Natural gas production in the Gulf of Mexico is expected to decline in the short term as old fields begin to mature and become exhausted, but will rebound beginning in 2008, reaching approximately 13.5 Bcf/d at its peak, said Rebecca Watson, assistant secretary of the Interior for Land and Minerals Management.

Total Gulf natural gas production, which currently stands at about 12 Bcf, will drop off to about 11.5 Bcf/d in 2006 and 11.1 Bcf/d in 2007, according to Interior’s first-ever 10-year Production Forecast — 2004-2013. Gulf production is projected to start to climb back in 2008, reaching 11.7 Bcf/d in that year, 12 Bcf/d in 2009 and 13.5 Bcf in 2013, it said.

On the oil side, Interior estimates that Gulf crude oil production will jump to 2.25 million barrels per day by 2011 from 1.56 million b/d this year. The anticipated upswing will be the result of major BP production projects, such as Atlantis, Mad Dog and Thunder Horse, coming on line, said Chris Oynes, regional director for the Minerals Management Service, Gulf of Mexico OCS Region.

Interior’s incentives for both the deep and shallow waters will help boost Gulf oil production by 43% and natural gas production by 13% over the decade, Watson said. That’s enough oil to heat an additional 3.5 million homes each winter, she told reporters at a press briefing at the National Press Club in Washington, DC last Monday.

While the greatest oil production in the Gulf is likely to come from the deep-water region, natural gas supplies are expected to come from both the deep-water and shallow-water, deep-gas areas, she said. Watson noted that 38% of 351 tracts bid on in a western Gulf lease sale in August were in water depths of 650 feet (shallow water).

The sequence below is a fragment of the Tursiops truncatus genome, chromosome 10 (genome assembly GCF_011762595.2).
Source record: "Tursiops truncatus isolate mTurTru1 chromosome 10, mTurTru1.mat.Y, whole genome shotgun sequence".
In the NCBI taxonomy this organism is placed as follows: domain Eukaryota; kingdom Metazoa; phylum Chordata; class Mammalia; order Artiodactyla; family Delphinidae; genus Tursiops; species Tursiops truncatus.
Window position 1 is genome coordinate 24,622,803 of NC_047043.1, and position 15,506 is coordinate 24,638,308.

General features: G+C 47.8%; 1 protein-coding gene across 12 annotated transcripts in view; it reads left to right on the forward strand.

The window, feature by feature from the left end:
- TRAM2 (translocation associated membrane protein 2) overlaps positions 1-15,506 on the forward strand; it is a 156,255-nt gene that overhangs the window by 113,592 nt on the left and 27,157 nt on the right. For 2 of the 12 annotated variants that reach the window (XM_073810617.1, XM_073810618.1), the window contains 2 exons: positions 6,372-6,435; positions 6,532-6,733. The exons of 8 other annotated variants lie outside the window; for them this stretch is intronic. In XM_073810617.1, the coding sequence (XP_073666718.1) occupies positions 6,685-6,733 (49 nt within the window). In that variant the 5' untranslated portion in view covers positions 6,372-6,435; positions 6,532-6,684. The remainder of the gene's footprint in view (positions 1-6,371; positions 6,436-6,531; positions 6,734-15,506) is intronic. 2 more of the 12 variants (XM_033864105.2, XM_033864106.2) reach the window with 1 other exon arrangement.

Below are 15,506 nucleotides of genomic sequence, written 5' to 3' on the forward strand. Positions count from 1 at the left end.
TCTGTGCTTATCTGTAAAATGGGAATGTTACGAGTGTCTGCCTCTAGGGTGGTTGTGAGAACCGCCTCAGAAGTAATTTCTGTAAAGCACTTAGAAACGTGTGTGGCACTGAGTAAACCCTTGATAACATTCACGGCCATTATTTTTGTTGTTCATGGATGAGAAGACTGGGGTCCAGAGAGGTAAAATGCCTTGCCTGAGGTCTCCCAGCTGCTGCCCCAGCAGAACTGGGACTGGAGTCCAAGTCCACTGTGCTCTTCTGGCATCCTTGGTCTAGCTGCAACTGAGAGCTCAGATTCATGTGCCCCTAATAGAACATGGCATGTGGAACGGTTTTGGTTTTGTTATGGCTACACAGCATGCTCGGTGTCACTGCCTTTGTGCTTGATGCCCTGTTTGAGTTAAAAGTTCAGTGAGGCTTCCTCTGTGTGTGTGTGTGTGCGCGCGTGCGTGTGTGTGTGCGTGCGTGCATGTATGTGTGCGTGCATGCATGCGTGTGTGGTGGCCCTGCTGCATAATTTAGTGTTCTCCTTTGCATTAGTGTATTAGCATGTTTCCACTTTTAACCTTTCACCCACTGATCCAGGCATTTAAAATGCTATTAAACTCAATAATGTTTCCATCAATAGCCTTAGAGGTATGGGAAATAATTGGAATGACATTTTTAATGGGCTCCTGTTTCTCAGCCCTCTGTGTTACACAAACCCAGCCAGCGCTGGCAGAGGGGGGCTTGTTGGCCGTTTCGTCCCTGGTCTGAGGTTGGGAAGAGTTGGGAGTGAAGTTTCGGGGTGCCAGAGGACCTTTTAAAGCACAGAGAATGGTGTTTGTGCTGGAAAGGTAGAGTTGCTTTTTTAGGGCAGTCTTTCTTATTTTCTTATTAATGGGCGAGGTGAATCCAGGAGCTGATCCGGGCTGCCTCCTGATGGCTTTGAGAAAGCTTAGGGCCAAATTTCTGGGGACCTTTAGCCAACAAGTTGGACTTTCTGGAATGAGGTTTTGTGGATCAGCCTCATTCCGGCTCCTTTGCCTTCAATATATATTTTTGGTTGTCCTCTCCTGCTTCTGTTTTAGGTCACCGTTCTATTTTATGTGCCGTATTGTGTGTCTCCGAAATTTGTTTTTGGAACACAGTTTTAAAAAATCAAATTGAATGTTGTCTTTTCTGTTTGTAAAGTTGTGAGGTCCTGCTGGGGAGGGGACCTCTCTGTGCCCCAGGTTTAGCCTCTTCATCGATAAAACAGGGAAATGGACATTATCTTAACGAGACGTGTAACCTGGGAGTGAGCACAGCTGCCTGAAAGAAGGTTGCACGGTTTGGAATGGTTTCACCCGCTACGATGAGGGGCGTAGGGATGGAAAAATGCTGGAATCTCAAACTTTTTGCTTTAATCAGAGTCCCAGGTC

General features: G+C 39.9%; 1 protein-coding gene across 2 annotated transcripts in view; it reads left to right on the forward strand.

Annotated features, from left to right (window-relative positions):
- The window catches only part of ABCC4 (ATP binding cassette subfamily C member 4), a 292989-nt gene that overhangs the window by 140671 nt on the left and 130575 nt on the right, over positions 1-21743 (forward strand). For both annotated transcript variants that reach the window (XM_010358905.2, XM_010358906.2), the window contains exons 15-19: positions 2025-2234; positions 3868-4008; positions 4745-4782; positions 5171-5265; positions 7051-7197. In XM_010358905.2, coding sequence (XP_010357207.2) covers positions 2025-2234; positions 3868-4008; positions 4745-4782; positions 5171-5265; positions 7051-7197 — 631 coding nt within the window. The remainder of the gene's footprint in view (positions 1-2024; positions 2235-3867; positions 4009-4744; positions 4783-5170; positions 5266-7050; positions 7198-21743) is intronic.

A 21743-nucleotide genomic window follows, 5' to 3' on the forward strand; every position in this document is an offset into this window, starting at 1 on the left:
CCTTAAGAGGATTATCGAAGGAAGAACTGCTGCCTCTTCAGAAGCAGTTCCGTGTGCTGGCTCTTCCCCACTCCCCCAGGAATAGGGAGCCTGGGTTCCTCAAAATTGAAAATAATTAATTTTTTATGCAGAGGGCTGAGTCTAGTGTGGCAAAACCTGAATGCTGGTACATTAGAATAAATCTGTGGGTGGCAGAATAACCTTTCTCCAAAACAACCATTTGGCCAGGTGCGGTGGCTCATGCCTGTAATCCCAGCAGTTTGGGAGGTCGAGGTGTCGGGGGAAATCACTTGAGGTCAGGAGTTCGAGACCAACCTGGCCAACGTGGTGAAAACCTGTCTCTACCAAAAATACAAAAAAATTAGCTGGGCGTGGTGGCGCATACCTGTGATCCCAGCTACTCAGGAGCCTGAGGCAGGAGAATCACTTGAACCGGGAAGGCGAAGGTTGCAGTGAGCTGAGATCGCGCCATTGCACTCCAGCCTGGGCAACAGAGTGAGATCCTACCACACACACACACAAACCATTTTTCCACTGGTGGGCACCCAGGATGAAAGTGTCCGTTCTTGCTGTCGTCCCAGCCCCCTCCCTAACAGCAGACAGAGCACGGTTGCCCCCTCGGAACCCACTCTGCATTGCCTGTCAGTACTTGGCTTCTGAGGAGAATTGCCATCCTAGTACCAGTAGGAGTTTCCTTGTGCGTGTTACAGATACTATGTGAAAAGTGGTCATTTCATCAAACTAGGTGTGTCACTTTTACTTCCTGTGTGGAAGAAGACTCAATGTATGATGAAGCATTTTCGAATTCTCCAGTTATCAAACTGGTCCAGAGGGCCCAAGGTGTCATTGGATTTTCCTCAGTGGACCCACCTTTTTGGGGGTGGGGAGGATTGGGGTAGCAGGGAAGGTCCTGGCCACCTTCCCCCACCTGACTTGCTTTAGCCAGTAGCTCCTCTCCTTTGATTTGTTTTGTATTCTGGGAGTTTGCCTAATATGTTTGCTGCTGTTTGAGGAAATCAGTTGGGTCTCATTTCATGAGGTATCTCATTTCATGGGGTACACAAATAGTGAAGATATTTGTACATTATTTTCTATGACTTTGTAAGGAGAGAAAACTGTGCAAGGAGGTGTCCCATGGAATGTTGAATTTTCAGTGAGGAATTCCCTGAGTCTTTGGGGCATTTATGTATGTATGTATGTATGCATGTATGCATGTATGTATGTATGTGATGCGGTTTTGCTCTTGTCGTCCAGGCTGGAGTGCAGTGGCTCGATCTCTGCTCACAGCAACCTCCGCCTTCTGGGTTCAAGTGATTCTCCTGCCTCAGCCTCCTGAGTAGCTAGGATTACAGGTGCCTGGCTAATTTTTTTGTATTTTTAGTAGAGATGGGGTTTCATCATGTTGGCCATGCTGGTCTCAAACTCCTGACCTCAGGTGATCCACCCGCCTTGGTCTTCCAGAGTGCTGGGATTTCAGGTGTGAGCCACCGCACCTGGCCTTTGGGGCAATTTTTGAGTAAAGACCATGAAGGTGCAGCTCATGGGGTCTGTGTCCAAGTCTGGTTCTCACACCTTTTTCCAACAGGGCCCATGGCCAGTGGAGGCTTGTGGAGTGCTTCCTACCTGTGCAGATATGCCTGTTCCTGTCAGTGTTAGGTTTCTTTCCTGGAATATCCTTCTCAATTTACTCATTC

In that sale, “both BP and Shell…bid very heavily on shallow-water blocks because they were going after cheap gas prospects in that shallow water,” Oynes said, adding this was an “exciting turn of events.”

The Gulf of Mexico supplies more total energy to the United States market than any domestic or foreign supply source, according to Watson. It represents a “significant share of our energy supply.”

The agency has estimated that the deep-water Gulf may contain up to 56 billion barrels of oil equivalent that remain to be found, according to Oynes. The deep-water and ultra-deep water areas in the Gulf contribute roughly 1 million b/d of oil, versus 1.5 million b/d for the entire Gulf, he said. Producing projects in the deep-water region have risen by 50% over the past two years, and they are expected to multiply in the coming years.

Ultra-deep water projects (located very far from shore and in extremely deep waters) have become attractive to companies such as Newfield, ExxonMobil, BP and others, Oynes noted.

He said he expects Hurricane Ivan-ravaged production in the Gulf to return to normal levels in about “another five months or so.”

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